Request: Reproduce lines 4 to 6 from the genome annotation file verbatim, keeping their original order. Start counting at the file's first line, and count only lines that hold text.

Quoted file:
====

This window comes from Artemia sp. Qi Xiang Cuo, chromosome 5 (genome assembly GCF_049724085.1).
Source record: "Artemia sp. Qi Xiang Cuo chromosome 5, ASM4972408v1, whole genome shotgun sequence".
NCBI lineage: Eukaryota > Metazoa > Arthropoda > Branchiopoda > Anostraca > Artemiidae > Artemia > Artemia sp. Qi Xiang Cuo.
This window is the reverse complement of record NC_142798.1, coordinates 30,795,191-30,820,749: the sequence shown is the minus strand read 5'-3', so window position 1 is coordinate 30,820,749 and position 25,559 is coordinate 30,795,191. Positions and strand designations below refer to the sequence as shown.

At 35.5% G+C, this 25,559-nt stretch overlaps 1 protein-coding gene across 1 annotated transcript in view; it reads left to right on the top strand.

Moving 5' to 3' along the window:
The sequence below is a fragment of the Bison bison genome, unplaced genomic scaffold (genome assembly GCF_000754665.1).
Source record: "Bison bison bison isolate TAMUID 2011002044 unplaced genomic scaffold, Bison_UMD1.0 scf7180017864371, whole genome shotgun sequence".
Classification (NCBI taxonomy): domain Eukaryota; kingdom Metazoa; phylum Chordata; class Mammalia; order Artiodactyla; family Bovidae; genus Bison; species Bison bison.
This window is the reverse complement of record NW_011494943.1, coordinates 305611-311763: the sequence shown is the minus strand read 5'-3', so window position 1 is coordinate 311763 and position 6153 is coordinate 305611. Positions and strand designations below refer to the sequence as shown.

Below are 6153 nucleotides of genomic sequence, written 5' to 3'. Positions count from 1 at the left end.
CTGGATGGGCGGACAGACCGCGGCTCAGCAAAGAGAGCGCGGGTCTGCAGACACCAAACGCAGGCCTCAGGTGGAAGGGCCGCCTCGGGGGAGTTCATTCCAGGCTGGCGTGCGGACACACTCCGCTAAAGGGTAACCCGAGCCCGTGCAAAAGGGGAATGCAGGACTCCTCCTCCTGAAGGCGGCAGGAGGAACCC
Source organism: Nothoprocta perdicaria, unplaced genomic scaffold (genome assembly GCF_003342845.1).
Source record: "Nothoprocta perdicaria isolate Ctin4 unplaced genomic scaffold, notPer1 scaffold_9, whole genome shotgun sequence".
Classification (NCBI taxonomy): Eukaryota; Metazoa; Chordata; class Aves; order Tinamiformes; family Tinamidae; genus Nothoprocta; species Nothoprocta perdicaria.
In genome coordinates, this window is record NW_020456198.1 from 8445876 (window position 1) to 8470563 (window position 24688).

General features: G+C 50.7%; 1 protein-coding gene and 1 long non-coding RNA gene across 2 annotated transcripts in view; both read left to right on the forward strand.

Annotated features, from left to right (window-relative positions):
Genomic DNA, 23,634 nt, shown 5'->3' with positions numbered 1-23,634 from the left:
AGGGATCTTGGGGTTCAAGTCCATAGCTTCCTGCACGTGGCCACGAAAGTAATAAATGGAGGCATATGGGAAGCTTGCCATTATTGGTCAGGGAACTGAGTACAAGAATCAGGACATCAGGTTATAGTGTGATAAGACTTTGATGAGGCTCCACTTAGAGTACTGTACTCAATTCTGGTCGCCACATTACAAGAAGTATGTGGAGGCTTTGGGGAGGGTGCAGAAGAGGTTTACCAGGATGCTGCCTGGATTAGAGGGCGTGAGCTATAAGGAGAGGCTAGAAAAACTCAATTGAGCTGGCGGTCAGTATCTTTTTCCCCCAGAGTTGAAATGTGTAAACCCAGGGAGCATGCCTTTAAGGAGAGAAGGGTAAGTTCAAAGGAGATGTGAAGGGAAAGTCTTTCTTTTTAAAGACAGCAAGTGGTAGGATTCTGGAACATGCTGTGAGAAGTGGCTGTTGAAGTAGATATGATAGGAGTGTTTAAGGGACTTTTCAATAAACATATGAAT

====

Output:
This window is the reverse complement of record NC_142798.1, coordinates 30,795,191-30,820,749: the sequence shown is the minus strand read 5'-3', so window position 1 is coordinate 30,820,749 and position 25,559 is coordinate 30,795,191. Positions and strand designations below refer to the sequence as shown.

At 35.5% G+C, this 25,559-nt stretch overlaps 1 protein-coding gene across 1 annotated transcript in view; it reads left to right on the top strand.

Moving 5' to 3' along the window: